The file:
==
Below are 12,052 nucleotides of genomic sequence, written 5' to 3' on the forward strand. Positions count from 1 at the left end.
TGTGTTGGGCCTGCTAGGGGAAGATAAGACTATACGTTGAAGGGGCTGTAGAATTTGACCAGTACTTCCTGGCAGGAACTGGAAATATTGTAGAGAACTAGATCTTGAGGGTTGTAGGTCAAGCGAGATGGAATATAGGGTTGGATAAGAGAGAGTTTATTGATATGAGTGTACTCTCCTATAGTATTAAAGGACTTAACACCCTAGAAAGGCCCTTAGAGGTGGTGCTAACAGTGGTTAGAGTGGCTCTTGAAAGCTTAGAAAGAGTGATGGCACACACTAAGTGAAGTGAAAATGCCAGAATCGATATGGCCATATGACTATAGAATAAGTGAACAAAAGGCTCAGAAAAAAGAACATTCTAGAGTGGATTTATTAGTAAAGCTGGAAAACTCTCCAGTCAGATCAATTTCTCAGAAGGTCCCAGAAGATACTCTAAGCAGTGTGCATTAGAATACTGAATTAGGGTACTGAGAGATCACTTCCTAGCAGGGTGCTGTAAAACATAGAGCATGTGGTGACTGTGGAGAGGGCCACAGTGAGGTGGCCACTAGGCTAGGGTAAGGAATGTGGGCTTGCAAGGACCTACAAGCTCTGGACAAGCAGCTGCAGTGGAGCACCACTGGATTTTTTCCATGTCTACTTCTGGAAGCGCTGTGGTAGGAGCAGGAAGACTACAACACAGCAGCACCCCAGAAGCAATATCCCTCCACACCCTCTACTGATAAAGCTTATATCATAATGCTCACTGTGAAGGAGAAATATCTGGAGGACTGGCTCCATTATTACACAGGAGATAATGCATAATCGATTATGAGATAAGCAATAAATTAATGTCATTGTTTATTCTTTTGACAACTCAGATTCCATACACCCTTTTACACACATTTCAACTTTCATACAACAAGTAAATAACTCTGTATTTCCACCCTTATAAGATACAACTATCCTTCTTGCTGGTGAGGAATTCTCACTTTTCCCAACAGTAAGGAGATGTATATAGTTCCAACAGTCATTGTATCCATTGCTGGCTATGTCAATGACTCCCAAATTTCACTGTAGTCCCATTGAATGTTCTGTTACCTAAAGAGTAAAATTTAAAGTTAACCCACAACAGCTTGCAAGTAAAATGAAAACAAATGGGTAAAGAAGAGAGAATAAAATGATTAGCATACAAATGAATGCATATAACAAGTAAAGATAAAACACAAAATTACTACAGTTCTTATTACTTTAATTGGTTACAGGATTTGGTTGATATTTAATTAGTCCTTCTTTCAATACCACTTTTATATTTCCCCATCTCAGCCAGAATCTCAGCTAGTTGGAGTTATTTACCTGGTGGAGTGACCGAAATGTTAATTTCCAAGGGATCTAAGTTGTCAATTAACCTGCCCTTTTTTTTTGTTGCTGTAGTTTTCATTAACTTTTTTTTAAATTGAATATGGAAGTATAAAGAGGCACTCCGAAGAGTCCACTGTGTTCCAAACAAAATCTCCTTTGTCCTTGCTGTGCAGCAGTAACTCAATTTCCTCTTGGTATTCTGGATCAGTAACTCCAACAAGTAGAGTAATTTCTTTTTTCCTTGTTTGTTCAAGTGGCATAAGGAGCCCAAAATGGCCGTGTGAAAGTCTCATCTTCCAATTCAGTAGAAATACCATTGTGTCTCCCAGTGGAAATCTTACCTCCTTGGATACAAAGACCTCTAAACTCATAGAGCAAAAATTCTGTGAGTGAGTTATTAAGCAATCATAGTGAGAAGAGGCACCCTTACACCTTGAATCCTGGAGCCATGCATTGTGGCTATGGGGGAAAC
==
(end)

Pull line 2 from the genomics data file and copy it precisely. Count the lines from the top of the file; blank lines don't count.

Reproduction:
TGTGTTGGGCCTGCTAGGGGAAGATAAGACTATACGTTGAAGGGGCTGTAGAATTTGACCAGTACTTCCTGGCAGGAACTGGAAATATTGTAGAGAACTAGATCTTGAGGGTTGTAGGTCAAGCGAGATGGAATATAGGGTTGGATAAGAGAGAGTTTATTGATATGAGTGTACTCTCCTATAGTATTAAAGGACTTAACACCCTAGAAAGGCCCTTAGAGGTGGTGCTAACAGTGGTTAGAGTGGCTCTTGAAAGCTTAGAAAGAGTGATGGCACACACTAAGTGAAGTGAAAATGCCAGAATCGATATGGCCATATGACTATAGAATAAGTGAACAAAAGGCTCAGAAAAAAGAACATTCTAGAGTGGATTTATTAGTAAAGCTGGAAAACTCTCCAGTCAGATCAATTTCTCAGAAGGTCCCAGAAGATACTCTAAGCAGTGTGCATTAGAATACTGAATTAGGGTACTGAGAGATCACTTCCTAGCAGGGTGCTGTAAAACATAGAGCATGTGGTGACTGTGGAGAGGGCCACAGTGAGGTGGCCACTAGGCTAGGGTAAGGAATGTGGGCTTGCAAGGACCTACAAGCTCTGGACAAGCAGCTGCAGTGGAGCACCACTGGATTTTTTCCATGTCTACTTCTGGAAGCGCTGTGGTAGGAGCAGGAAGACTACAACACAGCAGCACCCCAGAAGCAATATCCCTCCACACCCTCTACTGATAAAGCTTATATCATAATGCTCACTGTGAAGGAGAAATATCTGGAGGACTGGCTCCATTATTACACAGGAGATAATGCATAATCGATTATGAGATAAGCAATAAATTAATGTCATTGTTTATTCTTTTGACAACTCAGATTCCATACACCCTTTTACACACATTTCAACTTTCATACAACAAGTAAATAACTCTGTATTTCCACCCTTATAAGATACAACTATCCTTCTTGCTGGTGAGGAATTCTCACTTTTCCCAACAGTAAGGAGATGTATATAGTTCCAACAGTCATTGTATCCATTGCTGGCTATGTCAATGACTCCCAAATTTCACTGTAGTCCCATTGAATGTTCTGTTACCTAAAGAGTAAAATTTAAAGTTAACCCACAACAGCTTGCAAGTAAAATGAAAACAAATGGGTAAAGAAGAGAGAATAAAATGATTAGCATACAAATGAATGCATATAACAAGTAAAGATAAAACACAAAATTACTACAGTTCTTATTACTTTAATTGGTTACAGGATTTGGTTGATATTTAATTAGTCCTTCTTTCAATACCACTTTTATATTTCCCCATCTCAGCCAGAATCTCAGCTAGTTGGAGTTATTTACCTGGTGGAGTGACCGAAATGTTAATTTCCAAGGGATCTAAGTTGTCAATTAACCTGCCCTTTTTTTTTGTTGCTGTAGTTTTCATTAACTTTTTTTTAAATTGAATATGGAAGTATAAAGAGGCACTCCGAAGAGTCCACTGTGTTCCAAACAAAATCTCCTTTGTCCTTGCTGTGCAGCAGTAACTCAATTTCCTCTTGGTATTCTGGATCAGTAACTCCAACAAGTAGAGTAATTTCTTTTTTCCTTGTTTGTTCAAGTGGCATAAGGAGCCCAAAATGGCCGTGTGAAAGTCTCATCTTCCAATTCAGTAGAAATACCATTGTGTCTCCCAGTGGAAATCTTACCTCCTTGGATACAAAGACCTCTAAACTCATAGAGCAAAAATTCTGTGAGTGAGTTATTAAGCAATCATAGTGAGAAGAGGCACCCTTACACCTTGAATCCTGGAGCCATGCATTGTGGCTATGGGGGAAAC